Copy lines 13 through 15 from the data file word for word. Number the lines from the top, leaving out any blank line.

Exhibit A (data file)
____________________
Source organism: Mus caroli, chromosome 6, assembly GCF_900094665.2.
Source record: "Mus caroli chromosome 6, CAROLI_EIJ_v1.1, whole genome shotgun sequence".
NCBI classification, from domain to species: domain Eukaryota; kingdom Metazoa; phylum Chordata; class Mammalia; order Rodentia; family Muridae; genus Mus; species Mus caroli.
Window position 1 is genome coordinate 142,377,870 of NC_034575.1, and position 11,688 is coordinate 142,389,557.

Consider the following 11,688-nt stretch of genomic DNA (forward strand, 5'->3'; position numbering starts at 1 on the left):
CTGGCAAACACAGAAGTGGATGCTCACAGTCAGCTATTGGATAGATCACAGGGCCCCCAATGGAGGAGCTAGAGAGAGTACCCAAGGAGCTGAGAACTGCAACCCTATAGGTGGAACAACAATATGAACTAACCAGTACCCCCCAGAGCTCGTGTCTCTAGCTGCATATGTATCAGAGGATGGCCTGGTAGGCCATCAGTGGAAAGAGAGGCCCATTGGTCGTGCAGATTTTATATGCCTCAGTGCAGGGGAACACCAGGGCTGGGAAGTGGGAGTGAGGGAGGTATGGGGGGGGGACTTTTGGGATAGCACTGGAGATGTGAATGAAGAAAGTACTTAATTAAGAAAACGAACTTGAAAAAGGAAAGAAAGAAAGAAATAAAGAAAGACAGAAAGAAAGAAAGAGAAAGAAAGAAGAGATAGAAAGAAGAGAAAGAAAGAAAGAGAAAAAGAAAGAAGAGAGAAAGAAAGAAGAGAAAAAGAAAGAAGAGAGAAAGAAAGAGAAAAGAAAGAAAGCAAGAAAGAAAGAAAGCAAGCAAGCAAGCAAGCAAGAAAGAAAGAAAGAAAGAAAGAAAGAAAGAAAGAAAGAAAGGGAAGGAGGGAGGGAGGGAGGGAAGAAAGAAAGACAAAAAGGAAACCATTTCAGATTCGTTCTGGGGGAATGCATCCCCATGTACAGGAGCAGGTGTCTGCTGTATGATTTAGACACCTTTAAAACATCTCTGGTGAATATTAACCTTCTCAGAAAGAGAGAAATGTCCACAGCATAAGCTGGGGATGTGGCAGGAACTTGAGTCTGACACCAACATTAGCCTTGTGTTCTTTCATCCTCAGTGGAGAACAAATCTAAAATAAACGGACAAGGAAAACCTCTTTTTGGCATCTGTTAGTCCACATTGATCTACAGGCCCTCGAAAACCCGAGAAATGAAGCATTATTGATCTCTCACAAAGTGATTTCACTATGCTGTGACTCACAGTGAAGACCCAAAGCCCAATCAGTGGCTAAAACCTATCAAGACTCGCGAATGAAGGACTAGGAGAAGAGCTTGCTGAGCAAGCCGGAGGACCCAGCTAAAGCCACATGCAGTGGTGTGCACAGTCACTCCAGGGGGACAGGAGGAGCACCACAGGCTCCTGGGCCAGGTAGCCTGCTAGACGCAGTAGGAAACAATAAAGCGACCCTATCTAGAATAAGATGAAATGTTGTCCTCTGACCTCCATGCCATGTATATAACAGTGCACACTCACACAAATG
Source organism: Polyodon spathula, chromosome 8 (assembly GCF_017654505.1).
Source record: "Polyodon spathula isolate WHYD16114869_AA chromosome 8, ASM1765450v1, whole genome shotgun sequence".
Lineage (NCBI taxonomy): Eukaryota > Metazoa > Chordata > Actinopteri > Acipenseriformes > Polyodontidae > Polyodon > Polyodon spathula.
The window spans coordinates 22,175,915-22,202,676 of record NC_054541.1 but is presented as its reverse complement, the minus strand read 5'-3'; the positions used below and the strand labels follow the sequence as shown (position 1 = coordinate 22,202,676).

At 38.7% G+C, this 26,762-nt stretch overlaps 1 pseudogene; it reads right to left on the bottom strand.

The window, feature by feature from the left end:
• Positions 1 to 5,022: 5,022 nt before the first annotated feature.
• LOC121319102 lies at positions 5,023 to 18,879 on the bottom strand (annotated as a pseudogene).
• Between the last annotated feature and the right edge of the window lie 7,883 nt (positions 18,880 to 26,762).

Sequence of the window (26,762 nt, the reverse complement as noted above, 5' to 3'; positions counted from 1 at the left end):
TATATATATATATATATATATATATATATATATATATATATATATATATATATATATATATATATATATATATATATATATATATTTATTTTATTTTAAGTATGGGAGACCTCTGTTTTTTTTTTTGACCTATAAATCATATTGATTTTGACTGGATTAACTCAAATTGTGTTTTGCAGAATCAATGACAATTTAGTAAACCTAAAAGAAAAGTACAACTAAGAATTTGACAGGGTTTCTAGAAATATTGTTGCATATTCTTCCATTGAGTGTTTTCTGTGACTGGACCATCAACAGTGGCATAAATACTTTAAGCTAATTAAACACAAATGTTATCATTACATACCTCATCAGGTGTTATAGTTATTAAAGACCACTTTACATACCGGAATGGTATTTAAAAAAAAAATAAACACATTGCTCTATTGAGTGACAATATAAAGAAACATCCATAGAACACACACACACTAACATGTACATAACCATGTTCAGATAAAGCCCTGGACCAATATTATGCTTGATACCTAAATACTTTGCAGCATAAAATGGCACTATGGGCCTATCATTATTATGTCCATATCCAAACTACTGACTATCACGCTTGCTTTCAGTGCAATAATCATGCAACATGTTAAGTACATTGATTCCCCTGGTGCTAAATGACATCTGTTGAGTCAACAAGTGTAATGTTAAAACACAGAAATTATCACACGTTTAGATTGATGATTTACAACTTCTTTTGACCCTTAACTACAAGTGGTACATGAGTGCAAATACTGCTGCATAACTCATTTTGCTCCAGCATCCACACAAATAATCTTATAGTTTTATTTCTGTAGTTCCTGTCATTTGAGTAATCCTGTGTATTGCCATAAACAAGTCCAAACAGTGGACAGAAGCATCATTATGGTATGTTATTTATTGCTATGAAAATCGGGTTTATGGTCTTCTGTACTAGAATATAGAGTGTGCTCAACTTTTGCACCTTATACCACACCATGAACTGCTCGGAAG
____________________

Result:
• Positions 1 to 5,022: 5,022 nt before the first annotated feature.
• LOC121319102 lies at positions 5,023 to 18,879 on the bottom strand (annotated as a pseudogene).
• Between the last annotated feature and the right edge of the window lie 7,883 nt (positions 18,880 to 26,762).